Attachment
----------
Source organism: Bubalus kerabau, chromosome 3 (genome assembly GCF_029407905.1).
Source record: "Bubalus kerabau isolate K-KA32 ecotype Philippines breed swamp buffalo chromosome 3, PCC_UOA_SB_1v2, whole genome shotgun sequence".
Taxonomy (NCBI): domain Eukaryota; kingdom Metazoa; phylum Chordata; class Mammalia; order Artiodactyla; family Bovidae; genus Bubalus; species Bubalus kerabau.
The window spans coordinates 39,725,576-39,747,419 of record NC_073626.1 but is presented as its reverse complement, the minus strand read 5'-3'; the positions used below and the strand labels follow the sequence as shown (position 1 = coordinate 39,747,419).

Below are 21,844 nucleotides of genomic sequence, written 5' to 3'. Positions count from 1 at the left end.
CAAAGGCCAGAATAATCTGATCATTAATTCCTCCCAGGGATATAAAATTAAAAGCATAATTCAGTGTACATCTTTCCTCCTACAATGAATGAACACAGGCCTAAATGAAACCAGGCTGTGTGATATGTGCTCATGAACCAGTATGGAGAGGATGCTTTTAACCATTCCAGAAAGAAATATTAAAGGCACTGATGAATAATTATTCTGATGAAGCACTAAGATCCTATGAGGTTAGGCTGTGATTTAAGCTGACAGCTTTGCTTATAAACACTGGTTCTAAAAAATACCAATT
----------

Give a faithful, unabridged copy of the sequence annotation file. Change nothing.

Source organism: Bubalus kerabau, chromosome 3 (genome assembly GCF_029407905.1).
Source record: "Bubalus kerabau isolate K-KA32 ecotype Philippines breed swamp buffalo chromosome 3, PCC_UOA_SB_1v2, whole genome shotgun sequence".
Taxonomy (NCBI): domain Eukaryota; kingdom Metazoa; phylum Chordata; class Mammalia; order Artiodactyla; family Bovidae; genus Bubalus; species Bubalus kerabau.
The window spans coordinates 39,725,576-39,747,419 of record NC_073626.1 but is presented as its reverse complement, the minus strand read 5'-3'; the positions used below and the strand labels follow the sequence as shown (position 1 = coordinate 39,747,419).

Below are 21,844 nucleotides of genomic sequence, written 5' to 3'. Positions count from 1 at the left end.
CAAAGGCCAGAATAATCTGATCATTAATTCCTCCCAGGGATATAAAATTAAAAGCATAATTCAGTGTACATCTTTCCTCCTACAATGAATGAACACAGGCCTAAATGAAACCAGGCTGTGTGATATGTGCTCATGAACCAGTATGGAGAGGATGCTTTTAACCATTCCAGAAAGAAATATTAAAGGCACTGATGAATAATTATTCTGATGAAGCACTAAGATCCTATGAGGTTAGGCTGTGATTTAAGCTGACAGCTTTGCTTATAAACACTGGTTCTAAAAAATACCAATT